As younger people increasingly turn away from traditional media formats and more towards social media, news organisations are exploring new ways to remain relevant.
Danish local news station TV2 Østjylland thinks it has found the answer in memes.
Memes have dominated social media for years with their simple and funny formula, as they are easy to share and tag friends in posts. Can the same be achieved with news-related memes?
Over the last year, TV2 Østjylland has produced dozens of memes on Instagram on topics ranging from the creation of new parking spaces to increased cost of bus tickets. Doing so has helped to engage and attract millennials and Gen Z.
Why bother? Louise Pettersson, head of news, said that there is a growing need to tell stories on different platforms and in different ways to address declining and ageing TV audiences.
Initially, the station toyed with infographics, but art director Kristine Helms suggested that memes would be more effective to boost engagement and post reach.
Despite some early resistance from the newsroom and concerns around the copyright status of memes, even veteran reporters are now contributing their ideas for memes.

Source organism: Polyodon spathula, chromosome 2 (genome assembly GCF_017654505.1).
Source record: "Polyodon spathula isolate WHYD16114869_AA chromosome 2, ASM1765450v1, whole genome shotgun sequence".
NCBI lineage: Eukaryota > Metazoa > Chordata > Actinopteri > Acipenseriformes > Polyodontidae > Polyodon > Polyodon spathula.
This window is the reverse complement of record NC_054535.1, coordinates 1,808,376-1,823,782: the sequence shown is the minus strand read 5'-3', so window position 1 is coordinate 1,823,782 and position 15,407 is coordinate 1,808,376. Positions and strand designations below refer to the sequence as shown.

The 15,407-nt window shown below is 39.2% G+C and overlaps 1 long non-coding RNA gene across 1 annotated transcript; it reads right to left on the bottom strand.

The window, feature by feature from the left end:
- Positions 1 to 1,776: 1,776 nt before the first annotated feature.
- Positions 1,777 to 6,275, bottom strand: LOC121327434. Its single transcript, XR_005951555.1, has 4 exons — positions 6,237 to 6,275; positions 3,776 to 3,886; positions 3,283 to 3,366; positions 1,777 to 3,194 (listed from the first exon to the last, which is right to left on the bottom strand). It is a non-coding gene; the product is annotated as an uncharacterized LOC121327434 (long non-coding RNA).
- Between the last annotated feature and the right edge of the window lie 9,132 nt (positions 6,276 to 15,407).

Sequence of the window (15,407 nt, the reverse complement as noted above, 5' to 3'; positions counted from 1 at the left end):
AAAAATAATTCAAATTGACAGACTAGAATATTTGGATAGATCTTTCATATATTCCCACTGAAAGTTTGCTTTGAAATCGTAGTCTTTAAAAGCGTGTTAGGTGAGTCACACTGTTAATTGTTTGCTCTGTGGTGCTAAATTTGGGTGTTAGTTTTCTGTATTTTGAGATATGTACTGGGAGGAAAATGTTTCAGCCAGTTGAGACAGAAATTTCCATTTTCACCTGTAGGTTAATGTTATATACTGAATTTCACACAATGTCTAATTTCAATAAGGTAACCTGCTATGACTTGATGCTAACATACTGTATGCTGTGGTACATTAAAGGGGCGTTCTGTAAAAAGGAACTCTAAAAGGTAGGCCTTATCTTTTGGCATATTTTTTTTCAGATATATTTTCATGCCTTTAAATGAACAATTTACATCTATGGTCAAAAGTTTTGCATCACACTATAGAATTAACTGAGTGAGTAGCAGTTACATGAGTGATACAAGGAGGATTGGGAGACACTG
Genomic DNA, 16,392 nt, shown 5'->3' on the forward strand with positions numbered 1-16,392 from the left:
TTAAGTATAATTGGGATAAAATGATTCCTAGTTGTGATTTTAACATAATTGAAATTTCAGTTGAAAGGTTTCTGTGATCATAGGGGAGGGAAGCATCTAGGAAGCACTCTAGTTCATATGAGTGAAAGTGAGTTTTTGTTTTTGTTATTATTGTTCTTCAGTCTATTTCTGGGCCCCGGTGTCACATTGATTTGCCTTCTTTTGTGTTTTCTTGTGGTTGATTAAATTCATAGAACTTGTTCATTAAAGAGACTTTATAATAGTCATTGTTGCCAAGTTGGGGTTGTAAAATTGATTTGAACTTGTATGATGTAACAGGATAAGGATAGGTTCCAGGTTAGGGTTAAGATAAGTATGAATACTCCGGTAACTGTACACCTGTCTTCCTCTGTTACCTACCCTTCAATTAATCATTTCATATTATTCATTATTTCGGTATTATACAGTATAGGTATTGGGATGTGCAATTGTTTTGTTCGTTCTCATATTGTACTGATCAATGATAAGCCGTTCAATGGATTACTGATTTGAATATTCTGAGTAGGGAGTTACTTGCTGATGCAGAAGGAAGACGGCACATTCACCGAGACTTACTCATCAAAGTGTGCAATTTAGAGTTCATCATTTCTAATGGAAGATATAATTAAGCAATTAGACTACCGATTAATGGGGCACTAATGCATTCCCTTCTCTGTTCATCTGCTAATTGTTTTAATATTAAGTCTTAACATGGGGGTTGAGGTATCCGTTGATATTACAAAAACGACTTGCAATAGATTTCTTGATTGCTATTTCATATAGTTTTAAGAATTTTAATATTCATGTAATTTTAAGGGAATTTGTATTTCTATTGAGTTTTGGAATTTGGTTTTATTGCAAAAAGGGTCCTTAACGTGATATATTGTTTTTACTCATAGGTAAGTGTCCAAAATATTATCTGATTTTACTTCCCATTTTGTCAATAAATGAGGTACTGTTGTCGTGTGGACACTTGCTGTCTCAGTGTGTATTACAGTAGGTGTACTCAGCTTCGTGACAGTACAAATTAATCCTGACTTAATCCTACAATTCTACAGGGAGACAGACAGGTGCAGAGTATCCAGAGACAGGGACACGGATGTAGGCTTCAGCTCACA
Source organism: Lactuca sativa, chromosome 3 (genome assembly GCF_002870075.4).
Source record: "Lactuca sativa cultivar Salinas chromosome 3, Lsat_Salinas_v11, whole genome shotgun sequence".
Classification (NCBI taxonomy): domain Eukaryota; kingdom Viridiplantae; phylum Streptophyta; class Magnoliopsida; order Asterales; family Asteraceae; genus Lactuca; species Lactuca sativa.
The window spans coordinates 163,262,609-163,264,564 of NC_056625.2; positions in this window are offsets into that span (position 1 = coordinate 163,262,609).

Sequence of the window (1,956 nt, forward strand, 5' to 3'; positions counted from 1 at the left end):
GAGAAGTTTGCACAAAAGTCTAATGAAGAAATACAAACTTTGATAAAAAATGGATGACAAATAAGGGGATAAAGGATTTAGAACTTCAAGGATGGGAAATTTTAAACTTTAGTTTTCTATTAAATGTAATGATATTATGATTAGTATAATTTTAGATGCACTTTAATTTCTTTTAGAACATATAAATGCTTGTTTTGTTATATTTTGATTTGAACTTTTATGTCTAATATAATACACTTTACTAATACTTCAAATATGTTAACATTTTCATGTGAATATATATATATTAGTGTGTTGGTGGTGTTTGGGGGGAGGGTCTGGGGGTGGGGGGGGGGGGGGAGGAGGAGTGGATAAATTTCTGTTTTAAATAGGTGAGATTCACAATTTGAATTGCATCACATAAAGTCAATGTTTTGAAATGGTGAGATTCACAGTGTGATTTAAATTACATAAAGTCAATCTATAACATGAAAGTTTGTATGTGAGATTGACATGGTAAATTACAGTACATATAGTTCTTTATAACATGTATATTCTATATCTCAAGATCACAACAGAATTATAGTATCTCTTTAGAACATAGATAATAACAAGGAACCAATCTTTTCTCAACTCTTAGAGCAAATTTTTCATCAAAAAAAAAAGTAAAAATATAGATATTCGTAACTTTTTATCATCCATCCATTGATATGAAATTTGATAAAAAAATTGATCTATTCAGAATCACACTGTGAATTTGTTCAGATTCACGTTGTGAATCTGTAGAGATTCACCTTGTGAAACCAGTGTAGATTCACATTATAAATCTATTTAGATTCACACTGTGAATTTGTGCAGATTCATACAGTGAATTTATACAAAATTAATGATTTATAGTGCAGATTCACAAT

But can you really tell the news via memes? For TV2 Østjylland, it simply means to convey the story in just one picture while being funny and easy-to-understand.
Not all news stories are appropriate, for example, tragic events. However, topics which people have strong opinions on work the best, as well as those aimed at a wide audience.
"I made a meme recently about there being a lot of noise from highways and how the people living there deal with it. But I had to make it about how irritating traffic noise is because that would hit a larger audience," explained Helms.
The team said that their efforts have resulted in greater engagement on their Instagram account, particularly amongst younger people, encouraging them to share, comment and tag their friends in the posts.
On the face of it, there is not much to memes - it is as simple as a heading and an accompanying picture. However, Helms warned that it easy to come across as contrived.
“If people who didn’t know memes tried to make it, it would look like we tried too hard because they just don’t know what’s fashionable and what is not," she added.
Instead, memes need to look natural. For any journalist considering this approach, Helms said that being well-immersed in memes and their language is essential, otherwise the execution will fail.
She recommended getting regular inspiration and staying on top of trends and viral content by browsing Instagram accounts, such as 9GAG.
"It is really easy to do wrong and to be awkward, so you have to get the right tone of the meme and also think about what stories you’re telling," she concluded.
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